Happy Thursday, everyone! Let’s have some more adventures in space…
Tonight’s episode is called Gloss and it picks up directly after Tuesday’s chapter, Farther.
And away we go…
Owijer. He’s unmistakable, and I’m amazed at just how easy it is to tell two of these aliens apart. If someone put two squid in a tank and asked me to recognize them by face, I couldn’t do it. But the Seelio… their features are as big and bright as a cartoon character’s. They’re human-like somehow, despite having heads like half-filled water balloons and mouths surrounded by tentacles.
So many tentacles.
Owijer stretches up on his tippy-tentacles and waves again. He’s got on a big smile, looking as eager as I am on pancake day.
So I start to walk, and I hear other shoes on the carpet around me. June bounds forward, and I grab the loop on her backpack to slow her down.
It’s right about then, mid-stride, that something funny strikes me. I’m walking. Pretty casually, actually. On the Moon. Why aren’t I bouncing like a spastic kangaroo? By all rights, I should be on my face right now, but I’m not.
At the same time, the metal chain around my neck seems to be bouncing oddly. You know how you never notice your jewelry unless it does something weird? Yeah, well I’m noticing it right now.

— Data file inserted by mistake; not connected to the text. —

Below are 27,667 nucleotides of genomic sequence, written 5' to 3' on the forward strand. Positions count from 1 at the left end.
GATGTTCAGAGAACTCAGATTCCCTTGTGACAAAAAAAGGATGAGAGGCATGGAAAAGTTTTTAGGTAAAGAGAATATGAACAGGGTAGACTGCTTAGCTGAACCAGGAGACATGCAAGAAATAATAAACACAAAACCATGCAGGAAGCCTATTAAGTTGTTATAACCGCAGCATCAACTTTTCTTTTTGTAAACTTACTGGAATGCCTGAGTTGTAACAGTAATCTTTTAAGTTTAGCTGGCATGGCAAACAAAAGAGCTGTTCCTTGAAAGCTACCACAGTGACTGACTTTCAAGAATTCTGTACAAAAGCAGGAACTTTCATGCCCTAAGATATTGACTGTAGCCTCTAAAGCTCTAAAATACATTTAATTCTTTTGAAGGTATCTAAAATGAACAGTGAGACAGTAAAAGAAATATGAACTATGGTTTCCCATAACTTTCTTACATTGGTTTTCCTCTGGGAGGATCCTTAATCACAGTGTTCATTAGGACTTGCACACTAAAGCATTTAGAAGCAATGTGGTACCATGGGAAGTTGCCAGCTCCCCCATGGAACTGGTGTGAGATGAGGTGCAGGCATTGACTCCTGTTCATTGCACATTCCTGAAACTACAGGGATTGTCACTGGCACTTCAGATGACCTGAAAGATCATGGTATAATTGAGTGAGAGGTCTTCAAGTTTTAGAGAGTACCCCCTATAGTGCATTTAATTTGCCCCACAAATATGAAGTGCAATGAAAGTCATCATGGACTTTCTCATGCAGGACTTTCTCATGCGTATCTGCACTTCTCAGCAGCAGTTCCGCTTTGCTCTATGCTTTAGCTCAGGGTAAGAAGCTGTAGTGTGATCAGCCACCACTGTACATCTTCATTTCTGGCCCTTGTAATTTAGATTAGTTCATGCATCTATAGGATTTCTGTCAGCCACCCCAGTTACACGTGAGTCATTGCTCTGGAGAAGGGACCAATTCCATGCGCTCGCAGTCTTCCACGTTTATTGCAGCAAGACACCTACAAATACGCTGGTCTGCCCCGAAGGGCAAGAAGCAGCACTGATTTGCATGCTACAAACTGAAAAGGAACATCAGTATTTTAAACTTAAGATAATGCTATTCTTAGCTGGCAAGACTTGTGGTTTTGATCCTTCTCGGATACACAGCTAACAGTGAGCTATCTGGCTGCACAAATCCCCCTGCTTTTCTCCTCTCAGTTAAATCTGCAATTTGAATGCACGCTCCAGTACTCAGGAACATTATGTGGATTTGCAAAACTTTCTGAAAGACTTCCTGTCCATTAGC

As we near the speckled little blue being, I’m struck by his size. Now, I have to be completely honest with you… I’m not a tall guy. I tell people I’m 5’5”, but there’s at least a half-inch of fiction in there, and if my folks are any indication, this is the end of the line for me.
When I get near Owijer though, it’s like I’m standing in front of a sixth grader. Even June is a head taller than him, and she’s not even five-foot yet.
She giggles, and Owijer’s cheeks blush green.
“Hello! Hell-OH!” he says cheerily. As he speaks, the small robots hovering above him are glancing around, watching everything with the big lenses on their heads. Made of shiny plastic in pastel colors, they’re nevertheless shaped like humans… like tiny chubby babies who are lounging around in the air.
The robots wander away from Owijer, and they each take up posts above the candidates. Mine is a shade of blue-green, and he offers a wave of his pudgy little hand.
I shrug, smile and wave back, while June’s arm is swinging around so hard, I’m worried she might dislocate her shoulder.
“Welcome to Valiant Base, new friends. As I’m sure you know, I’m Owijer Tot-Alain, official representative of the Seelio, and administrator of the Peacekeeper Project. You can just call me Owijer, if you like.”
He dances lightly on his four stubby leg-tentacles as he speaks, and I can’t help but smile. There’s something so charming about him and his sing-song way of talking that I just want to walk up and pinch his cheek.